Almost all peer reviewers get worse, not better, over time.
So suggests a study presented at the Sixth International Congress on Peer Review and Biomedical Publication in Vancouver, Canada, and reported by Nicola Jones in the October 2009 issue of Nature. In his paper "The Natural History of Peer Reviewers: The Decay of Quality" Michael Callaham, editor-in-chief of the Annals of Emergency Medicine in San Francisco, California, reported his analysis of the scores that 84 editors at the journal had been given by nearly 1500 reviewers between 1994 and 2008.
The journal routinely has its editors rate reviews on a scale of one (unsatisfactory) to five (exceptional). The average score stayed at roughly 3.6 throughout the entire period. The surprising result, however, was how individual reviewers' scores changed over time: 93% of them went down, which was balanced by fresh reviewers who kept the average score up. The average decline was 0.04 points per year.
As quoted by Jones, Callaham said "I was hoping some would get better, and I could home in on them. But there weren't enough to study." According to Callaham, less than 1% improved at any significant rate, and even then it would take 25 years for the improvement to become valuable to the journal.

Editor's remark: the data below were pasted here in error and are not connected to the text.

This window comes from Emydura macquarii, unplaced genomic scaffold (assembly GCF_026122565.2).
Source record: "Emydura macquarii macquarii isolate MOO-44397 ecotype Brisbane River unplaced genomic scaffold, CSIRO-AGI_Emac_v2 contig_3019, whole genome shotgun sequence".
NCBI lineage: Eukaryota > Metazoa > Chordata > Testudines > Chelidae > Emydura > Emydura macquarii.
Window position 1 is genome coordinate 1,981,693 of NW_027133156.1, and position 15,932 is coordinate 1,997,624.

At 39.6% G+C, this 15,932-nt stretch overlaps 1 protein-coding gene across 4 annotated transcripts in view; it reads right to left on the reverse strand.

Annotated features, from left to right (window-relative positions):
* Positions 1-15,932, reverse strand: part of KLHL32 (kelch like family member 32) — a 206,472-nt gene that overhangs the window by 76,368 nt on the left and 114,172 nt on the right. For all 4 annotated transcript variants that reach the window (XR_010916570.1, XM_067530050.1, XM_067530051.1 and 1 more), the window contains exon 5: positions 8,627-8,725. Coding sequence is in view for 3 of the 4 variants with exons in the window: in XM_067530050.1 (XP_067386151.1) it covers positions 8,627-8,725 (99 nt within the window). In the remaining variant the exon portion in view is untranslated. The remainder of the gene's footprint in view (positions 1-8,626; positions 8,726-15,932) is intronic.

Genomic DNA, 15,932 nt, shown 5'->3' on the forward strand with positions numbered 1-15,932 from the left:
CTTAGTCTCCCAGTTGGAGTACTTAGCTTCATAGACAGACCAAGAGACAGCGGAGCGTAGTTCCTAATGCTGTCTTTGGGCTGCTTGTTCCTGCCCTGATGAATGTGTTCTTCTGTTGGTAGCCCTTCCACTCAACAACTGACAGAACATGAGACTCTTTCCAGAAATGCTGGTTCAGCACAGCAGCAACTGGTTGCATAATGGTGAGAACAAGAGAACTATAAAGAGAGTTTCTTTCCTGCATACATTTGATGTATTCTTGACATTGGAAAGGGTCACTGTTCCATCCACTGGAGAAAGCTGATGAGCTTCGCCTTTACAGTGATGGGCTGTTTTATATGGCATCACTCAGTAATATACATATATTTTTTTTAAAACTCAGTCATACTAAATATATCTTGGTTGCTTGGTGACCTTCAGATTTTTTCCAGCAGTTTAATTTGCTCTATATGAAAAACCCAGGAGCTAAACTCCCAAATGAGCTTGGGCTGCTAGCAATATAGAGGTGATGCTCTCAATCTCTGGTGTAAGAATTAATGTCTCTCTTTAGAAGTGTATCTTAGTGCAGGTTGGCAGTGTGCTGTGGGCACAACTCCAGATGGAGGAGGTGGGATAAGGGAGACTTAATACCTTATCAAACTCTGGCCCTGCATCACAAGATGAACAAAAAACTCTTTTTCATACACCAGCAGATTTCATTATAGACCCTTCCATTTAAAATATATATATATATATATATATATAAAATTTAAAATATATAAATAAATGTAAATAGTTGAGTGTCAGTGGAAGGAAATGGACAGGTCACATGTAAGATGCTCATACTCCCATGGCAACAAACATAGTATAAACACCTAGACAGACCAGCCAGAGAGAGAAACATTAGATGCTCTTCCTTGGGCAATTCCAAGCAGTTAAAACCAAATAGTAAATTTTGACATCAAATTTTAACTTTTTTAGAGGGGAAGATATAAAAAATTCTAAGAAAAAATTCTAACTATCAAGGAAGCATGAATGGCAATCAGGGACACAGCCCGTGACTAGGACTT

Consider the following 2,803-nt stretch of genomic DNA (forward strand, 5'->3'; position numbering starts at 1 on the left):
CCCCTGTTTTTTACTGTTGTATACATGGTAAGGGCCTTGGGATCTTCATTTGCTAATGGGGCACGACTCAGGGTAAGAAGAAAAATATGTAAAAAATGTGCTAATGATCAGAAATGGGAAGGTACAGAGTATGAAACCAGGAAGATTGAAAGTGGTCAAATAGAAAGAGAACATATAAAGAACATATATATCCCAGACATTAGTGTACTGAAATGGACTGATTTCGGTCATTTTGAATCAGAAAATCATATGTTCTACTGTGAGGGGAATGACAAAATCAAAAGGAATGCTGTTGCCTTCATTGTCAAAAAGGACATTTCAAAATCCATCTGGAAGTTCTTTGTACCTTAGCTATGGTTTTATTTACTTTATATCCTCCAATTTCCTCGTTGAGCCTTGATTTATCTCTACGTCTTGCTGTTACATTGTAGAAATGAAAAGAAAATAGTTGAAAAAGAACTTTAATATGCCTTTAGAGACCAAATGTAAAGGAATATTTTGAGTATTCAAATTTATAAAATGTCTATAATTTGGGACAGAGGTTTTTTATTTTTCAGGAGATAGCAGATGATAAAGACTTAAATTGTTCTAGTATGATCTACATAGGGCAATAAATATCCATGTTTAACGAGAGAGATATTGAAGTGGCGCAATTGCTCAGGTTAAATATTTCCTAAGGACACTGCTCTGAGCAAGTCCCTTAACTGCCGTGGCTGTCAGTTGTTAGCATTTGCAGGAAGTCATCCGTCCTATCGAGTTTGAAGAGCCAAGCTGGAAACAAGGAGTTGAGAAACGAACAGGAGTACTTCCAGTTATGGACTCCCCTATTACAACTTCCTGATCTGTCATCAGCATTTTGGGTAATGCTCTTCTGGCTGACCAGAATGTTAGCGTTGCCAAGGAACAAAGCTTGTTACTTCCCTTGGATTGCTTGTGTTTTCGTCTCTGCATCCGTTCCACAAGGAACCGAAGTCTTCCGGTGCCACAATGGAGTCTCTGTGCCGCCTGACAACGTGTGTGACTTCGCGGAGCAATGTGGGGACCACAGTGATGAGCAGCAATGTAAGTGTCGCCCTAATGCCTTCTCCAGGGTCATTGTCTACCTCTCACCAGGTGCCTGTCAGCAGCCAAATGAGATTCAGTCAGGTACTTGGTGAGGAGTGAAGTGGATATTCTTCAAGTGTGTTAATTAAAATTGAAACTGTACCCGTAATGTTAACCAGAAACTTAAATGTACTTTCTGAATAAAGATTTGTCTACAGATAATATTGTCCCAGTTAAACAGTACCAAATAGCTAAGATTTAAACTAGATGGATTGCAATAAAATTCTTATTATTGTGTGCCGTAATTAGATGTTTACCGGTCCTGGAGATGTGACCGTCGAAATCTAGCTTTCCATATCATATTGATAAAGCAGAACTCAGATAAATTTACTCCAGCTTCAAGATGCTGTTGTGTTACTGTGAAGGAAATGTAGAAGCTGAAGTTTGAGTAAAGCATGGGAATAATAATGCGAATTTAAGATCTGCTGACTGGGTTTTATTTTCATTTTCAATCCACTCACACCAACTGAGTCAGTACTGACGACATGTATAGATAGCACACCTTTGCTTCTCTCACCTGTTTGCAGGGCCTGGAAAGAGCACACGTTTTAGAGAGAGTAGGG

Jones also notes that Callaham agrees that a select few senior advisers are always very useful. But from his own observation, older reviewers do tend to cut corners. Young reviewers assigned a mentor also typically scored half a point better than non-mentored colleagues, but when the mentor's eye disappeared after a year or so, the advantage evaporated.
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